You see, even worse than the old school, "let 'em play"-type executives is the "let 'em play" referees. If this whole player safety thing is going to work, the referees need to buy in to the movement too. Francois St. Laurent is a relatively new official and I'm not yet familiar with his style, but Dan O'Halloran - who made the call - has a bit of a reputation as a let 'em play type of official and this situation was officiated in exactly that manner. Duncan Keith received the bare minimum for what was an egregious violation of the rules and looked as intentional as intentional gets. This was one of - if not the most - severe and intentional infractions I had seen all season. In trying to think of as obvious and intentional an elbow as this one, the closest I can come up with are Patrice Cormier's chicken wing on Mikael Tam in 2010 or Jack Johnson's cheap shot on Steve Downie in the 2006 World Juniors. Neither took place in the NHL so they're not quite comparable, but it's still not exactly good company to be in. Watching this game live Wednesday night, it was so bad that I actually exclaimed out loud.

As the 2 minute minor ruling was made, I wondered how a minor penalty could be called. First I wondered what sort of dirt the Blackhawks have on O'Halloran, then I briefly considered the possibility that Duncan Keith may in fact be a real life wizard. I eventually came to the conclusion that the only logical explanation is that the officials didn't want to make a call that would sway the balance of power in the game. In typical "let 'em play" fashion, we wouldn't want to determine the outcome of the game with a 5 minute power play, would we? Or by kicking out a team's best defenseman. Nah, let's just call the 2 minute minor so Gregson doesn't bitch at us after the game and let 'em play. The players can handle this themselves, just like they handled the initial hit on Keith and that worked out totally fin... ugh. Damn it.

Hockey history is littered with ugly incidents when the players try to police themselves; Keith isn't alone. Canucks fans in particular ought to be quite familiar with what happens when players police themselves. Bertuzzi-Moore is one of the ugliest incidents in NHL history and McSorely-Brasher isn't much better. This isn't a new development either. Remember when Gary Suter intentionally cross-checked Paul Kariya in the face in 1998? Dan Marouelli, another old school, "let 'em play"-type was the referee in that game and no penalty was called on the play. Suter was then suspended for four games - yes, only four - by the NHL's VP of guessed it, Brian Burke. How about when Maurice Richard infamously gave Hal Laycoe a tomahawk chop to the head in the 1950s or when Wayne Maki FRACTURED TED GREEN'S SKULL with a two-hander to the head in the late 60s? I could go on for ages with examples but you get the point. Across eras and ages, letting the players police themselves has historically led to dangerous decisions being made. It doesn't happen always or even often, but often enough to be unacceptable if player safety is to be a priority.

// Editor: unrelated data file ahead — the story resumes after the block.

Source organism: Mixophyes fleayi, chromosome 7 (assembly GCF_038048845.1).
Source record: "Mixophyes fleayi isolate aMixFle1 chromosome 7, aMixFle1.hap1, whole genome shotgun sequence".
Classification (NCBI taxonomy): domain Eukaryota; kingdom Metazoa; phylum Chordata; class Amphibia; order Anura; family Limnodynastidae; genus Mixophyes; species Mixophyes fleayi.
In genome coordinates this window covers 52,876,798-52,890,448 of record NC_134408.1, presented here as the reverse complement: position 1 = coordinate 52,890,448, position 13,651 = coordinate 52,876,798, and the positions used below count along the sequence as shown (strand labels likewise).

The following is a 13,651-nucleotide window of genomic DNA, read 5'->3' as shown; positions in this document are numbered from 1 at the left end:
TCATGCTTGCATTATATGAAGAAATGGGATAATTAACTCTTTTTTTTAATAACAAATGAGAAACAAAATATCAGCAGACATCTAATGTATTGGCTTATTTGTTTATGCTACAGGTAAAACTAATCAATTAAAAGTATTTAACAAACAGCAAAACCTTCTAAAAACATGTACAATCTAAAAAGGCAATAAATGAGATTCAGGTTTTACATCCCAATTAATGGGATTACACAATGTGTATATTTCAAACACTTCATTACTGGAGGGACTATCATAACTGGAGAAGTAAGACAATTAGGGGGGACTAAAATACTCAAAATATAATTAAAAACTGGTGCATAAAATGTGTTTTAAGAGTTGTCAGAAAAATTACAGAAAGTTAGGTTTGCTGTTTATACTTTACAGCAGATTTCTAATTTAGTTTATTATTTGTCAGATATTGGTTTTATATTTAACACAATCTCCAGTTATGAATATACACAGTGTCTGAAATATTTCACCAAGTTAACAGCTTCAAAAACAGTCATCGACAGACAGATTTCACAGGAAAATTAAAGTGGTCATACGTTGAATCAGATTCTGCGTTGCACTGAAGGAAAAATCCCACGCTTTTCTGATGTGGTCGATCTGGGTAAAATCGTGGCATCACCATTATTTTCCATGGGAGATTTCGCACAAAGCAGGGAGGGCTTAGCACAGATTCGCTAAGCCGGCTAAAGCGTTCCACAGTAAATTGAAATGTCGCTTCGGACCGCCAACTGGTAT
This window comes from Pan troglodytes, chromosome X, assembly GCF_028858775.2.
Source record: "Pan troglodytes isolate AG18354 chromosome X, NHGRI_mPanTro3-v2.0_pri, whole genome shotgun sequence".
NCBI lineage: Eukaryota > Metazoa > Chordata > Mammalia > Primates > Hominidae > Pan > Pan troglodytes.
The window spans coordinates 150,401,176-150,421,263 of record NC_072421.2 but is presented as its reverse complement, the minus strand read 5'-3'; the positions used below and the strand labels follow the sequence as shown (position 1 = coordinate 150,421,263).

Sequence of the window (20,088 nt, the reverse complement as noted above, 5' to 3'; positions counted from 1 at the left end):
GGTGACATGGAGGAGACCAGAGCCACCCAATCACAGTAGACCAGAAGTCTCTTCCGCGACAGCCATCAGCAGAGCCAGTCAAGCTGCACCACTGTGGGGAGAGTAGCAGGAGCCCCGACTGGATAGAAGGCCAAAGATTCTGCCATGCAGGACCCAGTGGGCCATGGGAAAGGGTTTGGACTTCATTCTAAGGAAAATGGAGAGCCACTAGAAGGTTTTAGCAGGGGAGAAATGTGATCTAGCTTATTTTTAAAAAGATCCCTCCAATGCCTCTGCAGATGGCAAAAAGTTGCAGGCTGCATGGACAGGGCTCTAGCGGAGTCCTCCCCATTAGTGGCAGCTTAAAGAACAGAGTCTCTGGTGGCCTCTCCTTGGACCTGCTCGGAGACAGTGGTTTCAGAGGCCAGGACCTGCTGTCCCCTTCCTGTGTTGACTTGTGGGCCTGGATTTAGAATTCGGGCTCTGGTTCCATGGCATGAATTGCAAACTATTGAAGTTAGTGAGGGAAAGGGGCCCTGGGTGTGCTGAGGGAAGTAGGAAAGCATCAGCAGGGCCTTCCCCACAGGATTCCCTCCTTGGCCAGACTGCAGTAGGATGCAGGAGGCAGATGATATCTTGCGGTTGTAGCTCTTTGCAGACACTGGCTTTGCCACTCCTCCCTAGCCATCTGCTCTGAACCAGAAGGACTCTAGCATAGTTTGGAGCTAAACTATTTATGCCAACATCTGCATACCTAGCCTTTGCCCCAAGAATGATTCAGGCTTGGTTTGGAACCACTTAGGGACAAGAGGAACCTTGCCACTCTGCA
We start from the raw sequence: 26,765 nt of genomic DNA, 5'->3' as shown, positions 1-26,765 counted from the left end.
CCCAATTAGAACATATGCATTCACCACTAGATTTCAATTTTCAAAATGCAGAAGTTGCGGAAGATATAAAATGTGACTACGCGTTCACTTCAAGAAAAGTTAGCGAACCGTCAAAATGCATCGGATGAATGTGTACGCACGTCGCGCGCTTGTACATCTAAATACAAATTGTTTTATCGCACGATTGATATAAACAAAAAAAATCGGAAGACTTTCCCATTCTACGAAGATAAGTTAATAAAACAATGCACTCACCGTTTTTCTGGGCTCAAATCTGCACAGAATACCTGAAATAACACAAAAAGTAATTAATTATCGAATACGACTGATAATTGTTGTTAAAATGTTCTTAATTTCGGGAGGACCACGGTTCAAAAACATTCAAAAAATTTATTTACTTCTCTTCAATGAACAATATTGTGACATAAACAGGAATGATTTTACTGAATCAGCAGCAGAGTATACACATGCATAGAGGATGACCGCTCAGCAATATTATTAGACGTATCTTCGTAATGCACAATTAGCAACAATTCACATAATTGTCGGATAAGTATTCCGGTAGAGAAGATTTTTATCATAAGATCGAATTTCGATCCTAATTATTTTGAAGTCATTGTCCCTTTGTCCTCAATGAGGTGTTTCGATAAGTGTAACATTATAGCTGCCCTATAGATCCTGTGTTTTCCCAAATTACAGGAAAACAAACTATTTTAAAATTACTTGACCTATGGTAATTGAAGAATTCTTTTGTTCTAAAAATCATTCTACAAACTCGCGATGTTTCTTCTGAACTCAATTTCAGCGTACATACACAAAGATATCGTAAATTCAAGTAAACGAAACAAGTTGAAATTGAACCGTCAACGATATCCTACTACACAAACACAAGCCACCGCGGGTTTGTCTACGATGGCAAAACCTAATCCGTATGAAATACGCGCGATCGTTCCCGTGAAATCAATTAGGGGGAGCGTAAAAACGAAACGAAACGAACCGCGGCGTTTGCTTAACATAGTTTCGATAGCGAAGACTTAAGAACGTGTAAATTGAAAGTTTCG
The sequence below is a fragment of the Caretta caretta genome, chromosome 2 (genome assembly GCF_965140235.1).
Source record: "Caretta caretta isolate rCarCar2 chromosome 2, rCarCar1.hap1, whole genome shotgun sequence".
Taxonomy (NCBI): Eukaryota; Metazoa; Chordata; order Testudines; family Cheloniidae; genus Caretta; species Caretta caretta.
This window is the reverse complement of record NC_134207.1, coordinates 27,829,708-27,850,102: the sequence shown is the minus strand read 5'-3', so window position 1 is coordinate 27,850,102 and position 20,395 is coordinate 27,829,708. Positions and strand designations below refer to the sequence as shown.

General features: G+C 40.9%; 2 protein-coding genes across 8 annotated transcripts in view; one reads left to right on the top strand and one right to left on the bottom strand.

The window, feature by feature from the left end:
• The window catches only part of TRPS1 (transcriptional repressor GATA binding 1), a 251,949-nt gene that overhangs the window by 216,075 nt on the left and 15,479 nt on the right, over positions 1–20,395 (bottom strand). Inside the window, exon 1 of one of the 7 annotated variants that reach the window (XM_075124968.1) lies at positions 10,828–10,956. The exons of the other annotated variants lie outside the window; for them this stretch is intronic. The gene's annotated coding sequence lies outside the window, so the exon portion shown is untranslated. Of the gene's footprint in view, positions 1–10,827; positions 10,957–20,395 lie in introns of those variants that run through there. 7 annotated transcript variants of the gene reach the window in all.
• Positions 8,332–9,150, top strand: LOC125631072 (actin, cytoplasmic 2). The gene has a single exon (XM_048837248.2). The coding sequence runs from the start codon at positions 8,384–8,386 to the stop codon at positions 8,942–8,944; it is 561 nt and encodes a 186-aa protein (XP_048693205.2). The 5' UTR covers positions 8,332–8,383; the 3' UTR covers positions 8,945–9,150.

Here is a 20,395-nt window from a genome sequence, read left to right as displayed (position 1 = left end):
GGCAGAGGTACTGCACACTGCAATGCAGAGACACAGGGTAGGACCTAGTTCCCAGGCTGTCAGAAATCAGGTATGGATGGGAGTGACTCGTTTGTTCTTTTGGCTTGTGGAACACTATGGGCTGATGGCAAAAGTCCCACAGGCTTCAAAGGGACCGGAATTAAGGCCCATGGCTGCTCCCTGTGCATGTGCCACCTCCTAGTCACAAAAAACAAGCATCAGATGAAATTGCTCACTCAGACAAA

Over the course of the next two hours, we saw what happens when we let the players police themselves; the game regressed into a series of cheap shots and generally sloppy hockey. Scrums, face washes and noogies were plentiful. Slashes and cross-checks became the norm. Gloved punches were traded like Pokémon cards back in 6th grade. Alex Burrows kneed a guy in the groin, presumably because he wouldn't fight. Letting them play worked out badly for all parties involved. It worked out badly for Sedin because now he has a brain injury. I'm no doctor, but I feel confident in saying that brain injuries are like, really bad for you. Wanting to be sure though, when my brother - who is a doctor - came over the other day, I asked him about it. He first looked puzzled, then asked if I thought I had a brain injury, and eventually concurred, saying "yeah, they're pretty bad." So there you have it. I'd recommend avoiding brain injuries when at all possible. It worked out badly for Keith too because he'll lose out on the next 5 games down the home stretch. And he'll lose 150,000 big monies. It worked out badly for the league because it makes the NHL look like a bunch of bloodthirsty barbarians. It worked out badly for the fans because now they don't get to watch one of the most talented and exciting players in the world for who knows how long. That's a real bummer. We got really lucky this time around because thank god there's two of him, but the NHL doesn't have another set of identical twins to sacrifice one of. This was our one freebie and next time we might not be so lucky.

Nothing positive came from letting the players police themselves. Letting them play became dangerous for the players, unexciting to watch and made the league look like exactly the type of image it has been trying to get rid of. Mr. Shanahan gave Keith a 5 game suspension, but the supplemental discipline process didn't address the dangerous gong show of a hockey game that the next two hours became. The supplemental discipline system should be just that - supplemental. Controlling dangerous plays and protecting the players both starts and finishes with the referees. If player safety is going to be a priority, the referees need to get on board with the plan.

Disclaimer: The views and opinions expressed in this FanPost are those of the author and do not necessarily reflect the views or position of the staff.